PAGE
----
These are prayer wheels. As you walk by, you spin each one, sending your prayers onward. This city had hundreds of these, more than I saw in Tibet proper.
Lots of stray dogs (or maybe they belong to people - some did have collars).
The carved woodwork was pretty amazing.
The clockwise swastika is a symbol of the Buddhist religion The counterclockwise one is a symbol of the Bon religion, which was in Tibet prior to Buddhism and still exists, but is not as common as Buddhism. Both symbols existed long before the Nazis.
One of the town goats lounging less than a block from our hotel.
Some interesting reading on the back of our hotel room key card.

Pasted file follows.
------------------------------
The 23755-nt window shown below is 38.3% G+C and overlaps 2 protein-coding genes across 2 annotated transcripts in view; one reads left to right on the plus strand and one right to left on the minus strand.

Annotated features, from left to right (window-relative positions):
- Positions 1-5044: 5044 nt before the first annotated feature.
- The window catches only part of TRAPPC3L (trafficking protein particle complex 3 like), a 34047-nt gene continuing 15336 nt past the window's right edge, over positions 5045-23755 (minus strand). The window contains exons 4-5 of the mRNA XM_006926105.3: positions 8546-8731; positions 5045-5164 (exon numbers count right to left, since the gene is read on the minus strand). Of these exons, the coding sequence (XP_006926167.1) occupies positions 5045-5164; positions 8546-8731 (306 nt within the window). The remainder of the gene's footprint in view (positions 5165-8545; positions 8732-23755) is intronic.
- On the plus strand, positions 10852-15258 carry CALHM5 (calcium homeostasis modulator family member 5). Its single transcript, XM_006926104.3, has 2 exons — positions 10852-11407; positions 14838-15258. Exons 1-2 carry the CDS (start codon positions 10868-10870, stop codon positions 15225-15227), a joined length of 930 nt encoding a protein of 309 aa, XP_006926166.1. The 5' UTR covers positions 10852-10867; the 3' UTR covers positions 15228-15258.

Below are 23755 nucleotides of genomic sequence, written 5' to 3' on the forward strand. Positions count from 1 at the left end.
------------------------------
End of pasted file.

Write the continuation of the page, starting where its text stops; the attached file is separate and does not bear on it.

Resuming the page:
This sculpture and the next two are made entirely of yak butter!
This monastery had lots of pretty young monks. We saw some of them playing soccer in their free time.
At 11:30am all of the monks go to the assembly hall for prayers. They leave their shoes outside. I'm not sure how they know which pair is theirs afterwards....
Lots of tourists (mostly Chinese) to watch them go into the assembly hall.
Christian talking to the monk who gave us a tour.
Watch your step!
Another town goat.
A challenge before we could leave.... This car was parked in the alley that we needed to drive the truck through to leave town. There was no way we could fit alongside and the driver was nowhere to be found. With help from a number of locals, we physically moved the car out into the street (where it promptly got a ticket from a policeman for being improperly parked), and we were on our way.
Next stop, Lanzhou.